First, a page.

Biocatalysis- Enoate (Ene) Reductases

Mechanism + Description

For synthesis, the principal enzyme class is the Enoate or Ene reductases. These enzymes can reduce activated alkenes in a stereospecific anti fashion by the delivery of hydride from a reduced FMN co-factor followed by protonation. The oxidized FMN co-factor is regenerated by NADPH, so the reaction needs to be driven by the NADPH - NADP+ cycle.

General comments

It has been known for some time that 'old yellow enzymes' in yeasts will reduce activated alkenes to give chiral products. Recently, OYE-type enzymes have been the subject of a great deal of study, and many ene reductases can now be used as isolated enzymes rather than as whole-cell biocatalysts. The alkene needs activation with a(n) electron-withdrawing group(s) to stabilize the anion formed after the hydride addition. The current range of substrates that can be reduced with ene reductases is limited, but is constantly being expanded as new enzymes are developed.

 

Key references

Toogood, H. S.; Scrutton, N. S. New Developments in 'Ene'-ReductaseCatalyzed Biological Hydrogenations. Curr. Opin. Chem. Biol. 2014, 19,107–115.

Brenna, E.; Crotti, M.; Gatti, F. G.; Manfredi, A.; Monti, D.; Parmeggiani, F.; Pugliese, A.; Zampieri, D. Rationalisation of the Stereochemical Outcome of Ene-Reductase-Mediated Bioreductionof α,β-DifunctionalisedAlkenes. J. Mol. Catal. B. 2014, 71, 67-72.

Debarge, S.; McDaid, P.; O'Neill, P.; Frahill, J.; Wong, J. W.; Carr, D.; Burrell, A.; Davies, S.; Karmilowicz, M.; Steflik, J. Evaluation of Several Routes to Advanced Pregabalin Intermediates: Synthesis and Enantioselective Enzymatic Reduction Using Ene-Reductases. Org. Process Res. Dev. 2014, 18 (1), 109–121.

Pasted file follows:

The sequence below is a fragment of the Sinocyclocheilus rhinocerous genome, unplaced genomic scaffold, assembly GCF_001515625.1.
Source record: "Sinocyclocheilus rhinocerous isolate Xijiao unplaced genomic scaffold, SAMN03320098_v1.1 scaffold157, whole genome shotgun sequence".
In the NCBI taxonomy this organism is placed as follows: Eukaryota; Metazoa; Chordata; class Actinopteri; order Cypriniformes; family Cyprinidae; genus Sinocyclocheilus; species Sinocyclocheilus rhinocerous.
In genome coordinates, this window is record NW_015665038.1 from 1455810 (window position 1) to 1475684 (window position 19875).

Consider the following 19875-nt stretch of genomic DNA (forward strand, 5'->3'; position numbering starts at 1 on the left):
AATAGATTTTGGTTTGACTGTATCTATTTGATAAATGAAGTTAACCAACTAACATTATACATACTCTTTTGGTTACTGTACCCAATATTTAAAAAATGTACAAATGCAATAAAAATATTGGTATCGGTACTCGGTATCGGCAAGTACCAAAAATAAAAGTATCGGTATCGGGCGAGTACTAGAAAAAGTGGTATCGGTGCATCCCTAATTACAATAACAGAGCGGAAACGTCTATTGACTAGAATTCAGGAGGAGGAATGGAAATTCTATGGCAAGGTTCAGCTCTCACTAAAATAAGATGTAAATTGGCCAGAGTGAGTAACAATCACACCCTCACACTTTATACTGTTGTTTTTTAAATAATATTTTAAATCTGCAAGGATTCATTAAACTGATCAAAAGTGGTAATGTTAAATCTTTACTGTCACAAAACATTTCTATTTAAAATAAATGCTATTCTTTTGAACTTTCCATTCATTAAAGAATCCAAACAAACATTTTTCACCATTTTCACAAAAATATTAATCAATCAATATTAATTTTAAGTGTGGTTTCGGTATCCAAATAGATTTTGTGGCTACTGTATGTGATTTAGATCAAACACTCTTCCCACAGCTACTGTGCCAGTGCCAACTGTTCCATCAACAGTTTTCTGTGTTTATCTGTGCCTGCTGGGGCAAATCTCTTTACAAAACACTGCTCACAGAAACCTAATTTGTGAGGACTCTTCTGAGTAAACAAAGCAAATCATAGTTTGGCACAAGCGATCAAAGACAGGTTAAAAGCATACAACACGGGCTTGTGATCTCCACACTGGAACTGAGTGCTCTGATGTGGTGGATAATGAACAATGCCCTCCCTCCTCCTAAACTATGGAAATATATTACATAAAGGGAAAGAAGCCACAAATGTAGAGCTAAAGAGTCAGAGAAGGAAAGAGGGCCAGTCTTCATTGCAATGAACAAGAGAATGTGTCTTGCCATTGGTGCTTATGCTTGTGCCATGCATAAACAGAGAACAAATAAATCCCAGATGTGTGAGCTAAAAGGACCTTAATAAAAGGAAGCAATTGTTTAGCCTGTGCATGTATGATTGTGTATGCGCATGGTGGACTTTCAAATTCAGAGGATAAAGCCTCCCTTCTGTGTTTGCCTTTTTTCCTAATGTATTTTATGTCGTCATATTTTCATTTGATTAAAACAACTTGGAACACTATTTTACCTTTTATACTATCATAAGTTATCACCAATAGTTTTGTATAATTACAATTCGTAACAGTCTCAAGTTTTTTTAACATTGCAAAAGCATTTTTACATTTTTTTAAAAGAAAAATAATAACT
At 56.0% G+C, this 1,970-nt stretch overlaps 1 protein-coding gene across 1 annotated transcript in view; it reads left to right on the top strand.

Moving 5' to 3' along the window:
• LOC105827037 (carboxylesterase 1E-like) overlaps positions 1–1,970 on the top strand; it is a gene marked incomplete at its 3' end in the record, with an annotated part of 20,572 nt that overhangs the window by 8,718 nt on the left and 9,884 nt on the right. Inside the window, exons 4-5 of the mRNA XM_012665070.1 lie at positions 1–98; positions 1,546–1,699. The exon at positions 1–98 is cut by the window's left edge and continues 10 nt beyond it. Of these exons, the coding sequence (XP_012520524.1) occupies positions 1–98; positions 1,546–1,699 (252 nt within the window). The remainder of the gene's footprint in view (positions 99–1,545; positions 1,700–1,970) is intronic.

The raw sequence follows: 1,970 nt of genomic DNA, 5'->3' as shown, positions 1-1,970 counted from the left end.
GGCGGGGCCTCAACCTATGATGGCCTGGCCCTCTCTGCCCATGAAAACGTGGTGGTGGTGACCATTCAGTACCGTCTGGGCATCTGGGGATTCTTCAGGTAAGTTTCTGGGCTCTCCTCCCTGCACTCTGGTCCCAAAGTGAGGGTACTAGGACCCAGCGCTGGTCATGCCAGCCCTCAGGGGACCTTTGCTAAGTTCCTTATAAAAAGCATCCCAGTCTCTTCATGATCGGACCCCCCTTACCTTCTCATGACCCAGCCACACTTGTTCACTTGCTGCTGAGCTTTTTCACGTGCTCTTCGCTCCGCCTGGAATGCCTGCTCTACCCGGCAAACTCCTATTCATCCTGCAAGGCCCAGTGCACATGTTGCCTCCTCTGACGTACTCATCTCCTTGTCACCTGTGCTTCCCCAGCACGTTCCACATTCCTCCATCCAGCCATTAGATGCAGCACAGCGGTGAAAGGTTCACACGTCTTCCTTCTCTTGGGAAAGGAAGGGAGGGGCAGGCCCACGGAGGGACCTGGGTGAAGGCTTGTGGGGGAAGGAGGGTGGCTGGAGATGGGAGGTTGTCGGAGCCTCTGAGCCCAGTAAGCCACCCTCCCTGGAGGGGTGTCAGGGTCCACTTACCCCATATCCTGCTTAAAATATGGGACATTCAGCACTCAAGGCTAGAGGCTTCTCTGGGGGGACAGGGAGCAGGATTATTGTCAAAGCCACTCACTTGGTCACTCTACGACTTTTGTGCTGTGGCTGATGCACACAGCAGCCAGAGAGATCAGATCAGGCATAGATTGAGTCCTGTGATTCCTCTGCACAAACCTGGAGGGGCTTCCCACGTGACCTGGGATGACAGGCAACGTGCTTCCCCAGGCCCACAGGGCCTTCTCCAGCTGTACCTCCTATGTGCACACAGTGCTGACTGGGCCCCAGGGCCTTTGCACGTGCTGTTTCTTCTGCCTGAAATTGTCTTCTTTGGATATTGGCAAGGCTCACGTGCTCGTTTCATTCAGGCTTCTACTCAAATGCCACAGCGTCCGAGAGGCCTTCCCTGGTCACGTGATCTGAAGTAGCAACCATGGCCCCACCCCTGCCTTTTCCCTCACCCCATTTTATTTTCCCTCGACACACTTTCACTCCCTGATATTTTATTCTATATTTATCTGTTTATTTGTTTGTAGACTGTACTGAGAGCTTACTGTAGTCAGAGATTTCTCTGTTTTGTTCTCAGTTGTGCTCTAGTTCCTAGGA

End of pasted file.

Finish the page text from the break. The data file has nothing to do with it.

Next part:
Toogood, H. S.; Gardiner, J. M.; Scrutton, N. S. Biocatalytic Reductions and Chemical Versatility of the Old Yellow Enzyme Family of Flavoprotein Oxidoreductases. ChemCatChem. 2010, 2 (8), 892–914.

Bechold, M.; Brenna, E.; Femmer, C.; Gatti, F. G.; Panke, S.; Parmeggiani, F.; Sacchetti, A. Biotechnological Development of a Practical Synthesis of Ethyl (S)-2-Ethoxy-3-(p-methoxyphenyl)propanoate (EEHP): Over 100-Fold Productivity Increase from Yeast Whole Cells to Recombinant Isolated Enzymes. Org. Process Res. Dev. 2012, 16 (2), 269–276.

 

Relevant Scale-Up Examples with Scheme

ChemCatChem. 2015, 7 (8), 1302 – 1311.
Experimental
300 mg scale

Specific solvent issues with chiral hydrogenation of C=C bonds

Asymmetric hydrogenations have been carried out in a wide range of solvents – preferred are lower mol wt alcohols, simple esters, and greener ethers like 2-MeTHF.

Chlorinated solvents like dichloromethane( DCM), 1,2-dichloroethane and CHCl3 should be avoided if at all possible.

With very high S/C rations, a solvent's quality needs careful consideration as even very small amounts of certain impurities can inhibit the catalyst.

Likewise, care should be used when using recycled solvents since low levels of impurities and oxidation products that may not be apparent on the specification may inhibit the catalyst.

Water is not a common solvent for the asymmetric hydrogenation of alkenes, but there are reports of immobilized/ water-soluble catalysts.

Wan, K.; Davis, M. E. Asymmetric Hydrogenation in Water by a Rhodium Complex of Sulfonated2,2′bis(diphenylphosphino)-1,1′-binaphthyl (binap). Chem. Commun. 1993, 0, 1262-1264.

Kleman, P.; Barbaro, P.; Pizzano, A. Chiral Rh Phosphine–Phosphite Catalysts Immobilized on Ionic Resins for the EnantioselectiveHydrogenation of Olefins in Water. Green Chem. 2015, 17, 3826-3836.

© 2015 Green Chemistry Institute Pharmaceutical Roundtable. All rights reserved.